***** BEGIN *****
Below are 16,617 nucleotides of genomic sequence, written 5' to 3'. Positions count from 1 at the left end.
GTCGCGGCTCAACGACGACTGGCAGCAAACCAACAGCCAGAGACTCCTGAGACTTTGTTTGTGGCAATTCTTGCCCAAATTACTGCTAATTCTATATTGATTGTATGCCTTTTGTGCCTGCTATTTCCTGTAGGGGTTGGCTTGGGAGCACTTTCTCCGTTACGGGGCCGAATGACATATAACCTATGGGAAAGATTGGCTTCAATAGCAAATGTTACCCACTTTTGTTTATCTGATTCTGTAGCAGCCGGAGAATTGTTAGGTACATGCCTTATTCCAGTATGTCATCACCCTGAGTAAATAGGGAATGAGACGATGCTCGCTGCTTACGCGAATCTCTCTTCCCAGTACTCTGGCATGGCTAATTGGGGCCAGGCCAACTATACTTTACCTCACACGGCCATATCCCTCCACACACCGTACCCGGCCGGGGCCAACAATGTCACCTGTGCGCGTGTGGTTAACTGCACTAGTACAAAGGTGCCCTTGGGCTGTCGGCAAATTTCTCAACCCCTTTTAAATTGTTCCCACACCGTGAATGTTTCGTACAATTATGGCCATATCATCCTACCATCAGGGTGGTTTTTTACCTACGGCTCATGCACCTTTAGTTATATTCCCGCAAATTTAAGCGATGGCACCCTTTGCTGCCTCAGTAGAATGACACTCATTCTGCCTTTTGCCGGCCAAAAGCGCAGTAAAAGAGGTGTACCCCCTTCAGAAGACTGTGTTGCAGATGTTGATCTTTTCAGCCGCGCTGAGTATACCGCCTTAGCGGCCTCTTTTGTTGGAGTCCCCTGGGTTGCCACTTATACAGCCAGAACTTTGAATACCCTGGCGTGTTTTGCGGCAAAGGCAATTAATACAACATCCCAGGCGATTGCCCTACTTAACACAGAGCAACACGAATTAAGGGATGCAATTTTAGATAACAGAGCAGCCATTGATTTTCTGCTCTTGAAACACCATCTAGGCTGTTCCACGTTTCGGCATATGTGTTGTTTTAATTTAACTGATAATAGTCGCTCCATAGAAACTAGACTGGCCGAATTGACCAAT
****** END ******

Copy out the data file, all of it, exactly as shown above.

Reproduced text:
Below are 16,617 nucleotides of genomic sequence, written 5' to 3'. Positions count from 1 at the left end.
GTCGCGGCTCAACGACGACTGGCAGCAAACCAACAGCCAGAGACTCCTGAGACTTTGTTTGTGGCAATTCTTGCCCAAATTACTGCTAATTCTATATTGATTGTATGCCTTTTGTGCCTGCTATTTCCTGTAGGGGTTGGCTTGGGAGCACTTTCTCCGTTACGGGGCCGAATGACATATAACCTATGGGAAAGATTGGCTTCAATAGCAAATGTTACCCACTTTTGTTTATCTGATTCTGTAGCAGCCGGAGAATTGTTAGGTACATGCCTTATTCCAGTATGTCATCACCCTGAGTAAATAGGGAATGAGACGATGCTCGCTGCTTACGCGAATCTCTCTTCCCAGTACTCTGGCATGGCTAATTGGGGCCAGGCCAACTATACTTTACCTCACACGGCCATATCCCTCCACACACCGTACCCGGCCGGGGCCAACAATGTCACCTGTGCGCGTGTGGTTAACTGCACTAGTACAAAGGTGCCCTTGGGCTGTCGGCAAATTTCTCAACCCCTTTTAAATTGTTCCCACACCGTGAATGTTTCGTACAATTATGGCCATATCATCCTACCATCAGGGTGGTTTTTTACCTACGGCTCATGCACCTTTAGTTATATTCCCGCAAATTTAAGCGATGGCACCCTTTGCTGCCTCAGTAGAATGACACTCATTCTGCCTTTTGCCGGCCAAAAGCGCAGTAAAAGAGGTGTACCCCCTTCAGAAGACTGTGTTGCAGATGTTGATCTTTTCAGCCGCGCTGAGTATACCGCCTTAGCGGCCTCTTTTGTTGGAGTCCCCTGGGTTGCCACTTATACAGCCAGAACTTTGAATACCCTGGCGTGTTTTGCGGCAAAGGCAATTAATACAACATCCCAGGCGATTGCCCTACTTAACACAGAGCAACACGAATTAAGGGATGCAATTTTAGATAACAGAGCAGCCATTGATTTTCTGCTCTTGAAACACCATCTAGGCTGTTCCACGTTTCGGCATATGTGTTGTTTTAATTTAACTGATAATAGTCGCTCCATAGAAACTAGACTGGCCGAATTGACCAAT